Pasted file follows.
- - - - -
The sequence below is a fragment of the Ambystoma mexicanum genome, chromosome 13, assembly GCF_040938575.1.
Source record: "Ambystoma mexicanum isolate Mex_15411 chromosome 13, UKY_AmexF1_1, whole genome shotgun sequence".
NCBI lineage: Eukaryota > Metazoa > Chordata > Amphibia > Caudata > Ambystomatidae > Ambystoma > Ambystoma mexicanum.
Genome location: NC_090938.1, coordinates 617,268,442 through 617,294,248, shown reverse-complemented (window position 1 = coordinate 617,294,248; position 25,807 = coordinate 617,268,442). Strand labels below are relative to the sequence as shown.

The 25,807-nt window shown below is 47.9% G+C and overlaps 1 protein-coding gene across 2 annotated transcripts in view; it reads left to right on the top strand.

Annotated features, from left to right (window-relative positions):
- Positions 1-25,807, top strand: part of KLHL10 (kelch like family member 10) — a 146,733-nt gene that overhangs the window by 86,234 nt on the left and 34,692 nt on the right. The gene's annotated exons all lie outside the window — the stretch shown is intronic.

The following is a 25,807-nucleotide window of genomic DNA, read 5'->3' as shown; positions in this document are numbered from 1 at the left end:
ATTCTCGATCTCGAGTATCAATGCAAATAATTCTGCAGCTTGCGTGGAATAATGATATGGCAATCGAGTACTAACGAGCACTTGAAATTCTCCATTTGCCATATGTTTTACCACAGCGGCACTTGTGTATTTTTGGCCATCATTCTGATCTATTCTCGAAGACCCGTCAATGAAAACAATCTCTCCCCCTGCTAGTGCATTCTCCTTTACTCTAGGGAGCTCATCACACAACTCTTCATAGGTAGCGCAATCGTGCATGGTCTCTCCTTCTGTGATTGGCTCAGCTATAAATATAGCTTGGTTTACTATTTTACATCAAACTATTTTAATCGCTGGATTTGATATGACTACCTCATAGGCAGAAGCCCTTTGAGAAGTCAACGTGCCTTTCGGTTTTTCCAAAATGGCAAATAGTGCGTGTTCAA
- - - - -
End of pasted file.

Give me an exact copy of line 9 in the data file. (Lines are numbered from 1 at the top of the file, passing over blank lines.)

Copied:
ATTCTCGATCTCGAGTATCAATGCAAATAATTCTGCAGCTTGCGTGGAATAATGATATGGCAATCGAGTACTAACGAGCACTTGAAATTCTCCATTTGCCATATGTTTTACCACAGCGGCACTTGTGTATTTTTGGCCATCATTCTGATCTATTCTCGAAGACCCGTCAATGAAAACAATCTCTCCCCCTGCTAGTGCATTCTCCTTTACTCTAGGGAGCTCATCACACAACTCTTCATAGGTAGCGCAATCGTGCATGGTCTCTCCTTCTGTGATTGGCTCAGCTATAAATATAGCTTGGTTTACTATTTTACATCAAACTATTTTAATCGCTGGATTTGATATGACTACCTCATAGGCAGAAGCCCTTTGAGAAGTCAACGTGCCTTTCGGTTTTTCCAAAATGGCAAATAGTGCGTGTTCAA